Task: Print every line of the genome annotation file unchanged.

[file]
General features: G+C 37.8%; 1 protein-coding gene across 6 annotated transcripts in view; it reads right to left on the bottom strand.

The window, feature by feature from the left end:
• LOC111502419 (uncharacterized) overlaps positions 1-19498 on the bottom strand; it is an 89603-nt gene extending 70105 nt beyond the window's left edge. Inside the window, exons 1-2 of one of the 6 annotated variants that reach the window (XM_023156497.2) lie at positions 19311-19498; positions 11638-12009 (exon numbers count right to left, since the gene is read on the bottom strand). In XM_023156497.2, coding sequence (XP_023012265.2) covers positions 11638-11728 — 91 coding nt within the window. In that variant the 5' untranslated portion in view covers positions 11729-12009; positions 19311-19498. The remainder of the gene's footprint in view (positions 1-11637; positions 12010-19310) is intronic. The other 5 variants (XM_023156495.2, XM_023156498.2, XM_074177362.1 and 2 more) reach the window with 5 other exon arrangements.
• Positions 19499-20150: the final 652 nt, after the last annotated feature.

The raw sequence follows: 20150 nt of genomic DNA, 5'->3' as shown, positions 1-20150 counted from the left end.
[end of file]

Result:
General features: G+C 37.8%; 1 protein-coding gene across 6 annotated transcripts in view; it reads right to left on the bottom strand.

The window, feature by feature from the left end:
• LOC111502419 (uncharacterized) overlaps positions 1-19498 on the bottom strand; it is an 89603-nt gene extending 70105 nt beyond the window's left edge. Inside the window, exons 1-2 of one of the 6 annotated variants that reach the window (XM_023156497.2) lie at positions 19311-19498; positions 11638-12009 (exon numbers count right to left, since the gene is read on the bottom strand). In XM_023156497.2, coding sequence (XP_023012265.2) covers positions 11638-11728 — 91 coding nt within the window. In that variant the 5' untranslated portion in view covers positions 11729-12009; positions 19311-19498. The remainder of the gene's footprint in view (positions 1-11637; positions 12010-19310) is intronic. The other 5 variants (XM_023156495.2, XM_023156498.2, XM_074177362.1 and 2 more) reach the window with 5 other exon arrangements.
• Positions 19499-20150: the final 652 nt, after the last annotated feature.

The raw sequence follows: 20150 nt of genomic DNA, 5'->3' as shown, positions 1-20150 counted from the left end.